Welcome to Experience Kendo in Kyoto reservation page!
The workshop is normally held every Monday, Wednesday and Friday from 14:00 to 16:00. And the main Dojo (a martial art gymnasium) will be at the Kyoto's own Butokuden (In Kyoto Budo Center). The building was built in 1899, since then, this Dojo has been one of the most influential martial art training center in Japan. In 1996, Japanese government registered it as one of Nation's Important Cultural Properties.
This course begins with a short self introduction of the instructor who is the fourth generation descendant of one of last samurais (His name was Yoshishige Hayashi from Hikone clan.) He will also give a short lecture on Kendo and "Bushido" (Principle of Samurai). We move on to physical training on basic Kendo movements and techniques. Finally, as we close the workshop, we will have a moment of Mokuso (Japanese meditation or mindfulness) to quiet down the "Ki" (An oriental concept of inner energy). This workshop is no show. This offers you authentic learning experience over the foundation of Japanese mentality and how it can also contribute to expansion of your world view. I trust this will be your one of the highlight experiences during your stay in Japan!
★Ladies, please bring your own T-shirt and short pants that you will be wearing under the Kendo-gi (wear).
★Bring a bottle of water or sport drink.
The teacher was very enthusiastic and knowledgeable. First he taught a bit of japan history and a bit of kendo history. Then we learned how to do 3 basic strikes with proper form. We practiced in pairs and everyone could do a 1v1 match at the end.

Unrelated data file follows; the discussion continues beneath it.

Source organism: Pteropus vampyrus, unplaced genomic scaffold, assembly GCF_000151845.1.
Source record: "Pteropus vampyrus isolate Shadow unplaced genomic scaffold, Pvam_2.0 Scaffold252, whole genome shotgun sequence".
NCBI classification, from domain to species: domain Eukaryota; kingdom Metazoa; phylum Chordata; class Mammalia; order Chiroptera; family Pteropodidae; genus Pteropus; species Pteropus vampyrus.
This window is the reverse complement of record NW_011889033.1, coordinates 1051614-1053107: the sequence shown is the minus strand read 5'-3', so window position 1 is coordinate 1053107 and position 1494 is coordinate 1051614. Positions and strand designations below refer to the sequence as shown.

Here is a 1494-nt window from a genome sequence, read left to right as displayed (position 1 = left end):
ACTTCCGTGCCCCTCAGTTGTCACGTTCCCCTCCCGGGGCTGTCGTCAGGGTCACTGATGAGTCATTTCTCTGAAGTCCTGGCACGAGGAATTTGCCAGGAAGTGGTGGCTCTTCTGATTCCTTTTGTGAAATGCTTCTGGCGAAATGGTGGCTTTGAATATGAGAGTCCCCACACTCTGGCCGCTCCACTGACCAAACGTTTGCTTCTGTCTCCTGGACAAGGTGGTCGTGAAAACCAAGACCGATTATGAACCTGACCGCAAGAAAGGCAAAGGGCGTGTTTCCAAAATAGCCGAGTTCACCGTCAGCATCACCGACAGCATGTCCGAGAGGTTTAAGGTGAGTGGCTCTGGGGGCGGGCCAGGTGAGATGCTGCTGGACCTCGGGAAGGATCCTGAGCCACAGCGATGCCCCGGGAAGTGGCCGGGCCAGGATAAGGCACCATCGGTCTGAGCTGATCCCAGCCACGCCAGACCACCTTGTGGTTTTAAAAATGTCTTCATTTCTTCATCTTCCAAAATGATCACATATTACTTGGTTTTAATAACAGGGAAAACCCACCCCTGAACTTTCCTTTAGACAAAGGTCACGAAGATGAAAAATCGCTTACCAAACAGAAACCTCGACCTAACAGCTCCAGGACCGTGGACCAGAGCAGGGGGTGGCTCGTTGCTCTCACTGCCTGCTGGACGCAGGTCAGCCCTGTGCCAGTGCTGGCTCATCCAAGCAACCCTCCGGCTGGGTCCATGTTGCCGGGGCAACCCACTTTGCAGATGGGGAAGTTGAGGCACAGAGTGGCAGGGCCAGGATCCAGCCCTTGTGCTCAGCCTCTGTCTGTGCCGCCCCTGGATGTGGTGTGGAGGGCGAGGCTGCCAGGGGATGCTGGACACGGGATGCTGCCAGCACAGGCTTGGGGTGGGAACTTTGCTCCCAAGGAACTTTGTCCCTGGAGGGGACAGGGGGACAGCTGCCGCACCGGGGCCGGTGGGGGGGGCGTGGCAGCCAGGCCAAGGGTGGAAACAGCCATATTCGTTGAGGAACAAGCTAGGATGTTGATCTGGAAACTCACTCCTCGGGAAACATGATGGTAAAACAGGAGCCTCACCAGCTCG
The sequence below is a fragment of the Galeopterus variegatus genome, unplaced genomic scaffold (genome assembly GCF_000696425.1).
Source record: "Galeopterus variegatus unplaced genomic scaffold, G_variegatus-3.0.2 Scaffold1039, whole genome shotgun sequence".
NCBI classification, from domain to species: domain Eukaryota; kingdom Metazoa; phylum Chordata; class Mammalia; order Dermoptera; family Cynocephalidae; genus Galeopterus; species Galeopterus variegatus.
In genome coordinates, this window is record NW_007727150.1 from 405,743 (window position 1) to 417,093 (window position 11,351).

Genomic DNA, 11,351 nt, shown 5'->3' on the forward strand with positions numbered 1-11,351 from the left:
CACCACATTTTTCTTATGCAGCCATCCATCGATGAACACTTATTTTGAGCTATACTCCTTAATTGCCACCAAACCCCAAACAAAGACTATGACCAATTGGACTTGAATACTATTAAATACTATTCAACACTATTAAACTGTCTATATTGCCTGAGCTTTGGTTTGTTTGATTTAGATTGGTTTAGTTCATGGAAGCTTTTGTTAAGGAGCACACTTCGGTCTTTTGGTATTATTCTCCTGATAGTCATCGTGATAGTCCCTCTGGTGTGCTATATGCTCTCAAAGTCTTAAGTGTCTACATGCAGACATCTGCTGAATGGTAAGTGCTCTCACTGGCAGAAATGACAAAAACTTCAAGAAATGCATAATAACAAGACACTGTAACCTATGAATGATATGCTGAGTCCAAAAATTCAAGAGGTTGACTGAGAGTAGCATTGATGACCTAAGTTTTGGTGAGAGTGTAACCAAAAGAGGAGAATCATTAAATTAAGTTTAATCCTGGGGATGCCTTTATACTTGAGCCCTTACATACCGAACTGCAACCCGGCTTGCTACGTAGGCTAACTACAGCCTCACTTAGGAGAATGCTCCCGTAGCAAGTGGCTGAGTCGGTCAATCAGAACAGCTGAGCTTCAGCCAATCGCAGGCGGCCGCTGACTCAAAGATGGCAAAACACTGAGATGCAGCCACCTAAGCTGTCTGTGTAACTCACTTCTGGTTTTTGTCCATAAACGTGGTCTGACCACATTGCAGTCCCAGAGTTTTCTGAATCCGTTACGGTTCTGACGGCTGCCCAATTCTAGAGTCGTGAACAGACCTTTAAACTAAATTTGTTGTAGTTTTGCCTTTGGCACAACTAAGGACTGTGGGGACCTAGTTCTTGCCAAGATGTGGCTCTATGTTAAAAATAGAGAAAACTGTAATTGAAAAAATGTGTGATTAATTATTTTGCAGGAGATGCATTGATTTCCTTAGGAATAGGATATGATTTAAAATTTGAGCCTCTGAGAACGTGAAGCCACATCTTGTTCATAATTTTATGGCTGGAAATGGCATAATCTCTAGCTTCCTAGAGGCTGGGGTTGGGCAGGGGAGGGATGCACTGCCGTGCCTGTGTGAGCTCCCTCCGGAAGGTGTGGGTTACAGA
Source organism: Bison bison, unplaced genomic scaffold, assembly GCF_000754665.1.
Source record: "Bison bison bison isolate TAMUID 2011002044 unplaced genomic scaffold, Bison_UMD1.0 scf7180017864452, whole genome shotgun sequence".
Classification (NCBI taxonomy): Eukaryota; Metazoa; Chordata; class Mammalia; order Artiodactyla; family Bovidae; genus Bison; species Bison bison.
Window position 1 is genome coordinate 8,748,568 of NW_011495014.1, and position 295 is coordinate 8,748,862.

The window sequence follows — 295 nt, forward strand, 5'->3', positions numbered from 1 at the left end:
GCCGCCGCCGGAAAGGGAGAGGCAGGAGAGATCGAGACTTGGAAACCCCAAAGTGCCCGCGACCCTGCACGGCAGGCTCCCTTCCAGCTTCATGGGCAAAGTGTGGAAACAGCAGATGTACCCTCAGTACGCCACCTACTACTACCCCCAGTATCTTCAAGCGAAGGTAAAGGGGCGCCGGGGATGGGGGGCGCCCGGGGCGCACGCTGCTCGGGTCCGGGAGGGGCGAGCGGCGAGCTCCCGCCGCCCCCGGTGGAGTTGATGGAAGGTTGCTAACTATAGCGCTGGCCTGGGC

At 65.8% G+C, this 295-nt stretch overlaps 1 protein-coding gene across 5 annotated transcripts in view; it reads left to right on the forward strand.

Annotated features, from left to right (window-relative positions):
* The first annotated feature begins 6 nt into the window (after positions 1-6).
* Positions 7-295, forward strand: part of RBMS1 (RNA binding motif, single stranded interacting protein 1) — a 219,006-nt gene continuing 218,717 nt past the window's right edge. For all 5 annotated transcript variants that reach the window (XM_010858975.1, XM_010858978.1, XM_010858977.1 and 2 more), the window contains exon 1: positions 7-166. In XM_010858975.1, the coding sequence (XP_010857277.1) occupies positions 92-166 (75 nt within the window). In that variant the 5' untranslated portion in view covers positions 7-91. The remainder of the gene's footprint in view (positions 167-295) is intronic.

Overall a great experience of kendo in Japan that I would recommend to anyone! Respect is #1 and you won't get hurt :)
By far the best real Japanese experience you can have in Kyoto.
Tomoshoshy san is very kind and helpful, his kendo lesson is very interesting and fun, especially if you are a small group of friends!
The training is very good and well managed. First you receive an introduction to kendo and its history. The teachers personal experience with kendo is also very interesting. Then you will be trained to perform a few different strikes. Though I can see quite some similarities with fencing, there is one big difference and that is before every strike you make you should shout as loud as you can the body part you are planning to hit. For me the training felt very authentic and I understand Japanese culture a little bit more now. One important remark is that the building is from 1899 which makes it very beautiful and historical, but it also means there is no heating or air conditioning, so doing the course during winter or summer might be a somewhat uncomfortable experience (I went late March). Nevertheless, if you have two hours to spare in Kyoto, then the training is well worth the time and money and I would highly recommend it.